Human-Wildlife Conflict Prevention

Human-wildlife conflicts can cause significant economic losses and harden negative attitudes toward wild animals and conservation initiatives. However, if living with wildlife can be switched from a net cost to a net benefit, feelings towards wildlife and conservation can quickly change. Honeyguide implements programs and provides tools that reduce the cost of living with wildlife by reducing human-wildlife conflicts and safely dealing with those which do arise. Once wildlife are seen as contributing to communities’ wellbeing, residents become more actively engaged in community conservation. This leads to a process of mutual trust-building between communities and village game scouts which strengthens local conservation efforts.

  • Human Wildlife Conflict officer with farmer

Farm Protection

While farming is not allowed within the protected area of Wildlife Management Areas, many residents own farms on the periphery. These farms are generally households’ sole income source, so when wildlife destroy crops or kill livestock, families are severely affected. To reduce the negative effects of living near wildlife, Honeyguide trains teams of village game scouts (VGS) to protect all community resources, including livestock, farms, habitats, and wild animals. Community members are given a dedicated 24/7 phone line they can call for VGS assistance in preventing and ending farm raids by wildlife. Wildlife Management Areas where these measures have been implemented have seen as much as 90 percent reductions in crop destruction, highlighting their effectiveness and their value to communities. These interactions also build positive relationships between VGS and residents, leading to increased local participation in conservation.

“We have saved more crops this year than any other .  Farmers and communities become so much more supportive of conservation when you help protect their livelihoods.”
– Loiruk A. Mollel, a Honeyguide HWC field officer

Conflict Toolkit

Frequent human-wildlife conflicts, many times involving elephants, created the need to introduce strategies to reduce both economic losses and retaliatory killings of this endangered species. Working with communities living adjacent to conservation areas, youth volunteers, and wildlife scouts, Honeyguide developed a Human-Elephant Conflict (HEC) Toolkit that uses a sequence of steps to prevent or end farm raids. The toolkit relies upon long-term deterrence strategies, such as chili fences and chili bricks, as well as increasingly confrontational strategies to turn away elephants, from LED flashlights and air horns to chili crackers and Roman candles. With flashlights alone shown to be 70 percent successful at removing elephants from crops and 90 percent effective at turning them around before they reach farmers’ crops, the HEC toolkit enables communities to increasingly prevent human-wildlife conflicts themselves.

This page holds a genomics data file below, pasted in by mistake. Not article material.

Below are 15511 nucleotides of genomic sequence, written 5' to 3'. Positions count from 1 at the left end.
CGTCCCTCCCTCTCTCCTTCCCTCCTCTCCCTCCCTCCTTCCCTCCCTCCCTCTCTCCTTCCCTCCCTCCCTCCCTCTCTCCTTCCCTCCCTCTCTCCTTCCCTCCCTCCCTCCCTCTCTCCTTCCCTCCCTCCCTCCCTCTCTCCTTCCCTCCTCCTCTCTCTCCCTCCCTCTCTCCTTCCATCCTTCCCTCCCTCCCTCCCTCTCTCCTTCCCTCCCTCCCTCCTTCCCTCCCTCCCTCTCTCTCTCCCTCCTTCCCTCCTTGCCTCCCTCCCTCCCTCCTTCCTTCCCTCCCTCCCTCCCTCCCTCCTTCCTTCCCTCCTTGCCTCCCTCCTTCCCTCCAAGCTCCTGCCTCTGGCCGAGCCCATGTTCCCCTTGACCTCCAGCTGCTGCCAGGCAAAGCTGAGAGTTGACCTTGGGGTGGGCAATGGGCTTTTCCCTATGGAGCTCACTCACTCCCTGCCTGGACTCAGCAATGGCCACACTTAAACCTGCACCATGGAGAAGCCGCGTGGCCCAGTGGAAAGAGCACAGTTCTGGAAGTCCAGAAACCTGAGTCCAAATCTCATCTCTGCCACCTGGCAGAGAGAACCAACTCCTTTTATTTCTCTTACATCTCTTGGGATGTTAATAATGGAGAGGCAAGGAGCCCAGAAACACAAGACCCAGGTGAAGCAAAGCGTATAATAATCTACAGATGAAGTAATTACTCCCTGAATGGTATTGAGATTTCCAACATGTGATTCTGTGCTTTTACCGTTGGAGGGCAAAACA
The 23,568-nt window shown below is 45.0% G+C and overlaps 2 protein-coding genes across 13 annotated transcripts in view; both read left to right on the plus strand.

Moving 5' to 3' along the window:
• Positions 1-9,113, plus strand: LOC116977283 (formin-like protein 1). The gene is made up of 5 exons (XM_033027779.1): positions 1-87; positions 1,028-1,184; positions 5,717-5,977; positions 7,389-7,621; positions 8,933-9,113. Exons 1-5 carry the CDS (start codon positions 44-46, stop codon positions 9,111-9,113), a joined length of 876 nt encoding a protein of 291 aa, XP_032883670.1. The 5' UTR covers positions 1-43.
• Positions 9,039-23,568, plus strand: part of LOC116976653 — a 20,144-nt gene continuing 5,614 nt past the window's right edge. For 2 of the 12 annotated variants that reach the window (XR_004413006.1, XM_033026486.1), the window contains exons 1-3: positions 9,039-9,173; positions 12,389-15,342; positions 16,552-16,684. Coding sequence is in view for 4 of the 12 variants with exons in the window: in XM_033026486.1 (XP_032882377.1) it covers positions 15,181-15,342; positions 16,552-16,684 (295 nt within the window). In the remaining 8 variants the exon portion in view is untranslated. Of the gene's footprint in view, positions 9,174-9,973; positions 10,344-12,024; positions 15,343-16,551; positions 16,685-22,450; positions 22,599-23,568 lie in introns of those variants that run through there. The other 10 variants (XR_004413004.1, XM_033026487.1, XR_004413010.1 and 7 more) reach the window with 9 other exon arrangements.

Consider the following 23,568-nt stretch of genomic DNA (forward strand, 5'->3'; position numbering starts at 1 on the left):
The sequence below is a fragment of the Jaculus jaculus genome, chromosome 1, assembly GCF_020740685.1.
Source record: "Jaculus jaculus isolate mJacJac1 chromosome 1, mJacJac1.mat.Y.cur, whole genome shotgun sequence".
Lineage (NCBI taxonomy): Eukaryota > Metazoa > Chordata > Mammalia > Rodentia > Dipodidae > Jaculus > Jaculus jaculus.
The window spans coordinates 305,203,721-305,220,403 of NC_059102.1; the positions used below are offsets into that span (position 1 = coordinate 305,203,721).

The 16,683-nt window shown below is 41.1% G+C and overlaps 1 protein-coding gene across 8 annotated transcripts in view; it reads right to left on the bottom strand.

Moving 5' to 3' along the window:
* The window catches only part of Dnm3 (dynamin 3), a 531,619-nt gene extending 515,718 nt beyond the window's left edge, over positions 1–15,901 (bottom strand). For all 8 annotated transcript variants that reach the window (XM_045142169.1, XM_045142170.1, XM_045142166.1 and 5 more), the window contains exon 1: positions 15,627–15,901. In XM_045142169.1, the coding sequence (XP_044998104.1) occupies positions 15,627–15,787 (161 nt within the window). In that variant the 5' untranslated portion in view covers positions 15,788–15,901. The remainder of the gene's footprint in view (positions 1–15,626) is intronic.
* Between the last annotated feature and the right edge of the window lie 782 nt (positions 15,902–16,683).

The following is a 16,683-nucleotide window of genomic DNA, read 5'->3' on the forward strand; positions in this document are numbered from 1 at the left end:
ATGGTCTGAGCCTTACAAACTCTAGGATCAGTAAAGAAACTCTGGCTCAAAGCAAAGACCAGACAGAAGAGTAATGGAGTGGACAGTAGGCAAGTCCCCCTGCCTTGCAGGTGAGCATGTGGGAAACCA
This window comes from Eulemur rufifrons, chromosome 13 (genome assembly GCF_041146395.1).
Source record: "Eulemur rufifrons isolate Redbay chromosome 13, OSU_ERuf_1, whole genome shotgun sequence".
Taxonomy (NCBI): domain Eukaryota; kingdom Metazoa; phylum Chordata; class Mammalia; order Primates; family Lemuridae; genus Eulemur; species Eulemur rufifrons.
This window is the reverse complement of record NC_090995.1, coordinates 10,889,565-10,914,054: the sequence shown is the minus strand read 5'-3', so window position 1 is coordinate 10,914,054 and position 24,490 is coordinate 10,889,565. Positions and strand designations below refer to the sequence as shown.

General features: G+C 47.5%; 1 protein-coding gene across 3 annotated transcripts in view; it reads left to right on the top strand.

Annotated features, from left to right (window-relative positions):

Read more about our conflict toolkit on National Geographic.

“Since we started using these kits, no communities have been killed and no elephants, we see the value of these kits…after the crop harvest wildlife can pass over our farms freely”
– Member of Kakoi Songambele Village

Human-Wildlife Conflict Prevention News

Saving Elephants, Simple Solutions

December 2nd, 2017|Comments Off on Saving Elephants, Simple Solutions

Honeyguide is working with local communities to provide simple solutions to human-wildlife conflict. Through the innovative use of basic tools and materials, Honeyguide’s Human Elephant Conflict Toolkit is enabling communities to live peacefully alongside elephants,

A Gallant Rescue with a Sad Ending

August 29th, 2016|0 Comments

Young male leopard found in Lake Manyara By Ng’orongo Nyamoni Honeyguide Communication Manager Every day holds new challenges for the dedicated team of Honeyguide rangers working to conserve and protect wildlife in Burunge Wildlife Management

Cheetah, baby Zebra Rescued

October 10th, 2015|Comments Off on Cheetah, baby Zebra Rescued

In recent weeks, rangers in Enduimet have rescued an adult female cheetah caught in a poacher's snare and a baby zebra stuck in a muddy pit near Manyara Ranch. Cheetah Rescue Her right paw ensnared